“India Bentley stopped wading through the thick tidal mud and checked the horizon for any sign of southsiders. The first thing you learned when you lived on the North London shores was to keep your eyes peeled for southsiders. They’d come tearing across the water in skim boats and if they caught you unawares then you’d most likely get taken.”
The worlds has crumbled. The Great Rains washed away most of it and the things we know and love have been lost. India’s world is most unlike the one we know, and her life is about to be turned upside down. Her father is missing, presumed dead, in Siberia and her stepmother wants to marry her off. She has bigger and better dreams than that though and when a tech-hunter lands on her doorstep claiming India’s father was searching for the long lost treasures of Ironheart she believes her true calling has arrived. She sets off on an adventure to find her father and the secrets of Ironheart, but soon she and her companions Verity and Calculus, learn that they are not the only ones in search of the treasure, and what lies beneath the mountain is more dangerous than any of them imagined.
A fast paced, fun, female led adventure story, Ironheart will prove to be perfect bedtime reading for any 9 or 10 year old who dreams of scaling mountains and finding treasure. This book never slowed down and kept me on my toes the whole way through.
India is a strong character who is very much alone at the beginning of this tale. She soon makes friends, and unfortunately enemies and I really liked that her sadness at the beginning could be replaced with good things towards the end. That’s not to say this story is a happy one though, there is death and hurt later on, and to be perfectly honest I was scared in certain places. Fear for the characters welfare and the world that India lived in gripped me towards the end of the book and I honestly found it hard to put down.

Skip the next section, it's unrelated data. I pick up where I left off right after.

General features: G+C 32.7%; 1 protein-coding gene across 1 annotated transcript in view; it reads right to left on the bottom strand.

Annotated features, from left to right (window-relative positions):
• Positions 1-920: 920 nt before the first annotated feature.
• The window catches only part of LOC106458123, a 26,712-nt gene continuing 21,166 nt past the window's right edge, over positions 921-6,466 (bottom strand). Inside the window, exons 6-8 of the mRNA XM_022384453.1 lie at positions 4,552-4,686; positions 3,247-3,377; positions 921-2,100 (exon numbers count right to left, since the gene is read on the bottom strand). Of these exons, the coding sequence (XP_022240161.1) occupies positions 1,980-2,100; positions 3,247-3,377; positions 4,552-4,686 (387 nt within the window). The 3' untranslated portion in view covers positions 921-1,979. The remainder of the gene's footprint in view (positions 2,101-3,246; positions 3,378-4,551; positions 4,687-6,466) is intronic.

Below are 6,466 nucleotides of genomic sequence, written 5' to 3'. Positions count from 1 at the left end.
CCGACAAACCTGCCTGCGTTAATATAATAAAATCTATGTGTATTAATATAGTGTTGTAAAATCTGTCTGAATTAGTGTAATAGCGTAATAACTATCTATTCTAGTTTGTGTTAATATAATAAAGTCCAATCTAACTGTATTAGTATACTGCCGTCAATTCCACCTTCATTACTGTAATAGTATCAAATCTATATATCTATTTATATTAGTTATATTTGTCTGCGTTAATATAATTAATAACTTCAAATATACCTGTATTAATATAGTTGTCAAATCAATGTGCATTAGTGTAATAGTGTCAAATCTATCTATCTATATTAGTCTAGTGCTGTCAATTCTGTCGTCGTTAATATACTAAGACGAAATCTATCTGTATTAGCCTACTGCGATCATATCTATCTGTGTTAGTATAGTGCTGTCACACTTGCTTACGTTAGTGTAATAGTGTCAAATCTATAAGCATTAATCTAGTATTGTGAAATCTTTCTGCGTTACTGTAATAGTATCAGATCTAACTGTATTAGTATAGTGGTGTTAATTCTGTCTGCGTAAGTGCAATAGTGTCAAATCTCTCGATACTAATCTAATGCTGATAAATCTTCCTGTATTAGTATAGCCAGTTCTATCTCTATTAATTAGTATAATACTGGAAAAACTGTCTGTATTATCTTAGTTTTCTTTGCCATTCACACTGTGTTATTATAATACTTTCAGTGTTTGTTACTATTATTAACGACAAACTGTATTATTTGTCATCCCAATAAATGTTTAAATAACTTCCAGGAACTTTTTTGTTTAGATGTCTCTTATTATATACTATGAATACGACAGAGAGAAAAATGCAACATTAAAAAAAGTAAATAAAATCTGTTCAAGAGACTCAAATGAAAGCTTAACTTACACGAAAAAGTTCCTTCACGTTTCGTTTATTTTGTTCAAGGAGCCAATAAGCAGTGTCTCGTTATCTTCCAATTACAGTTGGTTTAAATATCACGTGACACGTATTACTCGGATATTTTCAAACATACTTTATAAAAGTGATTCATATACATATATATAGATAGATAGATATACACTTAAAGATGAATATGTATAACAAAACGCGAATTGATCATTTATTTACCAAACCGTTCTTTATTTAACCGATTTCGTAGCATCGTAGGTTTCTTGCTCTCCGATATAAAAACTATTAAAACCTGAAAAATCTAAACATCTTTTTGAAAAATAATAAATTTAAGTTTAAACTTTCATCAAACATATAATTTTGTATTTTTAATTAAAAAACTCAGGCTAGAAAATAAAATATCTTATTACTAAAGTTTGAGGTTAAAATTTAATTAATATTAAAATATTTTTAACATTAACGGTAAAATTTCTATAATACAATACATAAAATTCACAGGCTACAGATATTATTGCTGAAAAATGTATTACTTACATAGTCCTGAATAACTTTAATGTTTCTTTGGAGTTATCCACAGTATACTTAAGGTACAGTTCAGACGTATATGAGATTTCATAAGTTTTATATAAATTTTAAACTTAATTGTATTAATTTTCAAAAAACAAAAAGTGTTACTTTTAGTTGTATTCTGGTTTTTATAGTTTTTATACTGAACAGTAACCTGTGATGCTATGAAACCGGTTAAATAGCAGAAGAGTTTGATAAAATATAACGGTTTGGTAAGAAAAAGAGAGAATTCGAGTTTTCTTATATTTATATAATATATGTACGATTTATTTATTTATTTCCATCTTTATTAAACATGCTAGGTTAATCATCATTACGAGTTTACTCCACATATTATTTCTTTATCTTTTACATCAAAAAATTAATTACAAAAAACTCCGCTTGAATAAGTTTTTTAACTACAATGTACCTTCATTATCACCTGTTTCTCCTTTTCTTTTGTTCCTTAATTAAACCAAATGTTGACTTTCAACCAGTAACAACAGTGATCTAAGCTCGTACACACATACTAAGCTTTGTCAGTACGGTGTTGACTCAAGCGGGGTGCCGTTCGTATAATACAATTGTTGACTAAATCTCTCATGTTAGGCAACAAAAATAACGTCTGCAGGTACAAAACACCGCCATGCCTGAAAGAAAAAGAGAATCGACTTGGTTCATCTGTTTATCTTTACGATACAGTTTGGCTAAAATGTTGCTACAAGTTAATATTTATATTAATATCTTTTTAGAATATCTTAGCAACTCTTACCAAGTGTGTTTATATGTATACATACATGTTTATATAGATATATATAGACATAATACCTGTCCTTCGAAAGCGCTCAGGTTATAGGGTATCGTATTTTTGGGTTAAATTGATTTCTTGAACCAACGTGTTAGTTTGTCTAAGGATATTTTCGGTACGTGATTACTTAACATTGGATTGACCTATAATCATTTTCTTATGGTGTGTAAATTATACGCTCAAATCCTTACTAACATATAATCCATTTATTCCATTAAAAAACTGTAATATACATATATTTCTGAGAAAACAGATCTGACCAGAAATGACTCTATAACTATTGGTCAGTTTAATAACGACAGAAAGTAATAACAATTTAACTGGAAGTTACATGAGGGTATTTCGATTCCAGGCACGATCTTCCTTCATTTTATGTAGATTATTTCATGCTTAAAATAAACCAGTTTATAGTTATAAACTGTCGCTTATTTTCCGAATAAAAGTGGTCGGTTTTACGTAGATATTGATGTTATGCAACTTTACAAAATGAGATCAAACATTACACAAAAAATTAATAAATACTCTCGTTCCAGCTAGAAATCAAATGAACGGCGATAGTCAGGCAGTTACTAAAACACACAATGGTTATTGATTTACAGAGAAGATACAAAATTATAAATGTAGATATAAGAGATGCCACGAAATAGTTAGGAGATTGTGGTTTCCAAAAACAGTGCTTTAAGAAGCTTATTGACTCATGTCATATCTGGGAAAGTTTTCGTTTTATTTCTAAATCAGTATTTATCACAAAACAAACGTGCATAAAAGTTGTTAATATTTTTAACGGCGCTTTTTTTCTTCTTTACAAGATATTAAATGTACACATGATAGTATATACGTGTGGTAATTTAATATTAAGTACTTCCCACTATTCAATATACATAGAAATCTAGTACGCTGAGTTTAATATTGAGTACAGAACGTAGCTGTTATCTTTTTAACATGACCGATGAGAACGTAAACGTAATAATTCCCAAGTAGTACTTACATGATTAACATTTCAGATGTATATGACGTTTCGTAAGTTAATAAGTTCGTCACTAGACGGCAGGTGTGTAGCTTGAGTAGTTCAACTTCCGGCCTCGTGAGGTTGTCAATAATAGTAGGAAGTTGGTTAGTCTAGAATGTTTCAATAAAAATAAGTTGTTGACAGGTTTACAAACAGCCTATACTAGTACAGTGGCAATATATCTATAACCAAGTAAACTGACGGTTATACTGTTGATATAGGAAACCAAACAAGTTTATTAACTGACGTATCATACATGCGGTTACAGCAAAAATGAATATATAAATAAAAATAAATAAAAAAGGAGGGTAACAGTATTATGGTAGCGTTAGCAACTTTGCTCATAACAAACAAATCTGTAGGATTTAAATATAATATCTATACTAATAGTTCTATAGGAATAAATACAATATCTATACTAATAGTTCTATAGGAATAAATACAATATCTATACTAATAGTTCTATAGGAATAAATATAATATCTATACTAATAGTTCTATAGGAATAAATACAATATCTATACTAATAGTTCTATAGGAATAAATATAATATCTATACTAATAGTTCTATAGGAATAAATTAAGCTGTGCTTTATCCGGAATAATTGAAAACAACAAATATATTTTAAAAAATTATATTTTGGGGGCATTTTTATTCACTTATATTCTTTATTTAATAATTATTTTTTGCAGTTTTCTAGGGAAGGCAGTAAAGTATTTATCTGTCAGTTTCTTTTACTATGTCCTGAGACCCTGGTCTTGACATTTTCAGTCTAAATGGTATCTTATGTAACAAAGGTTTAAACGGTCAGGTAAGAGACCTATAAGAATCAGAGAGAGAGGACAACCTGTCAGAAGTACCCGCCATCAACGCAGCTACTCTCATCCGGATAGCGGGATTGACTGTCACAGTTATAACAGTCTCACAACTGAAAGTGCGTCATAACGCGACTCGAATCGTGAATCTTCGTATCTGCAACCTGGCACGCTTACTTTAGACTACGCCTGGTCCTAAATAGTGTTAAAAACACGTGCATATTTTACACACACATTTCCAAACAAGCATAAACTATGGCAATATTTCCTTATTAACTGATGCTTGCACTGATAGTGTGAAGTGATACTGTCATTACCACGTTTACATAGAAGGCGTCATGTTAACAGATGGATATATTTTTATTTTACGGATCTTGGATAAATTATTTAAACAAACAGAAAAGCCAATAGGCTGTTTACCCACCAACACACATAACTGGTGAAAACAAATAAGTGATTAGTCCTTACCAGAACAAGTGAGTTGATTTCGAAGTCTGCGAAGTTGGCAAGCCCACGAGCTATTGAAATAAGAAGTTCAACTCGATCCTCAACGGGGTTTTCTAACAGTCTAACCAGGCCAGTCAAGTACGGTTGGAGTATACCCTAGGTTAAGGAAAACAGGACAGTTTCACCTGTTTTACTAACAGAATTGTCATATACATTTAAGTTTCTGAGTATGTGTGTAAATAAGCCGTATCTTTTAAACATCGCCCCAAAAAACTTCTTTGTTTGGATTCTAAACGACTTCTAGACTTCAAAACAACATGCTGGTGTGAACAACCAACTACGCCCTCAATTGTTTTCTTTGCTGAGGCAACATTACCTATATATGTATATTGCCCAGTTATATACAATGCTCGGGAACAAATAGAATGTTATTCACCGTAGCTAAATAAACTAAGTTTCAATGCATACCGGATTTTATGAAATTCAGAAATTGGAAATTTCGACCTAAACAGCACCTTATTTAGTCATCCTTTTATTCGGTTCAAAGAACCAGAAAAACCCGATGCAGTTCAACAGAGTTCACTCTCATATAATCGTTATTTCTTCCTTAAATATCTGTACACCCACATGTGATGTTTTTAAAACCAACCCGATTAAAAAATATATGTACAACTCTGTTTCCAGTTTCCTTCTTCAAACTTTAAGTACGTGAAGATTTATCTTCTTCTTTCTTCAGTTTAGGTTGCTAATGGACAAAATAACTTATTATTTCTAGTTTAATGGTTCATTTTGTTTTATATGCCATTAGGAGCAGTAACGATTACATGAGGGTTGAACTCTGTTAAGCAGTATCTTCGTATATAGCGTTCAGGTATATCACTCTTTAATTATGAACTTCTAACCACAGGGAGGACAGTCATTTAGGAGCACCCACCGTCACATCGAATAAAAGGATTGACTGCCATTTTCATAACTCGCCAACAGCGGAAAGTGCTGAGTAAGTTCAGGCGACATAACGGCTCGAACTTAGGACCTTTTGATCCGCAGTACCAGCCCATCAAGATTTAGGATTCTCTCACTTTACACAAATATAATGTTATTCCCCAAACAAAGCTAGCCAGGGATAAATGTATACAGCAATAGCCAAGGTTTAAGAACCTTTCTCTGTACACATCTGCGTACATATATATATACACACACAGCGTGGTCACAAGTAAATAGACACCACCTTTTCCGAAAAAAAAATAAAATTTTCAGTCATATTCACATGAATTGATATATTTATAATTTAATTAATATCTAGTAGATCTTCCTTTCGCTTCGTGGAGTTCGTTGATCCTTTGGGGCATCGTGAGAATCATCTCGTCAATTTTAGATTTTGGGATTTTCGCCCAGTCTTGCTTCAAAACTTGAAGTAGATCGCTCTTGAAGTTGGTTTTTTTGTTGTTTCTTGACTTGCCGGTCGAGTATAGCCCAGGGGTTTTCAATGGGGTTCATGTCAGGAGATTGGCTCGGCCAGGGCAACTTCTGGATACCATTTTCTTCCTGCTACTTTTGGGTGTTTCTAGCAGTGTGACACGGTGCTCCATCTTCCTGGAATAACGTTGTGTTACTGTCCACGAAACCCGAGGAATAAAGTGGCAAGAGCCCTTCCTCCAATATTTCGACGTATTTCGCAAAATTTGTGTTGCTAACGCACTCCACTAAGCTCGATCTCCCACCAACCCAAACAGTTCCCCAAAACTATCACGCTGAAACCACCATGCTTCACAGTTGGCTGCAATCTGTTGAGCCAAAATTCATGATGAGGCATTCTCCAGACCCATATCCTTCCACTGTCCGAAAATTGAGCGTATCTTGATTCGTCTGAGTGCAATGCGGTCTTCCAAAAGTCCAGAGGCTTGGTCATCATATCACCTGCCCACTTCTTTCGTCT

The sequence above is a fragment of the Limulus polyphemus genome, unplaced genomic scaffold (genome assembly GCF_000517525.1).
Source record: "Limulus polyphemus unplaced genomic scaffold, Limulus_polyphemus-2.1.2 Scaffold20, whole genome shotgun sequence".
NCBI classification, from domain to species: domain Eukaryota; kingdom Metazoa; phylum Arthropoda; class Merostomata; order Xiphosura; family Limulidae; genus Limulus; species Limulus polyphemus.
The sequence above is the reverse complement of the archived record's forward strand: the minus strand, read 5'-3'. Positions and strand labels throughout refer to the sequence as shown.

I think this book is aimed at a middle grade audience and its writing style was good for that age range. It was easy to follow, flowed well and the vocabulary used will not cause issues at all. There were one or two elements of the book which seems geared more towards an older audience for me, like the reaction Calculus the android had to certain events, as I am not sure that a child of 9 would understand that… but thats basing my opinion of 9 year olds I’ve known, not all of them! Either way I think older kids will enjoy the book too, even with its more simple style as the journey the characters take is a brilliant one.
I thought from my initial reading of the blurb and view of the cover that this book would be a bit steam-punky in genre but it wasn’t at all. Whilst I was disappointed with that at first I soon learnt that its setting hundreds of years from now is just as good and I was really impressed with the way Allan Boroughs presented a world which we can see very similarly to our own but which has changed so drastically.
This was a fantastic book and upon turning the last page I was delighted to see there will be a second next year, especially as it is sure to be more of a companion book rather than a sequel as this one wrapped up brilliantly.
Ironheart was published in January by MacMillan Children’s Books. My copy was sent to me in exchange for an honest review
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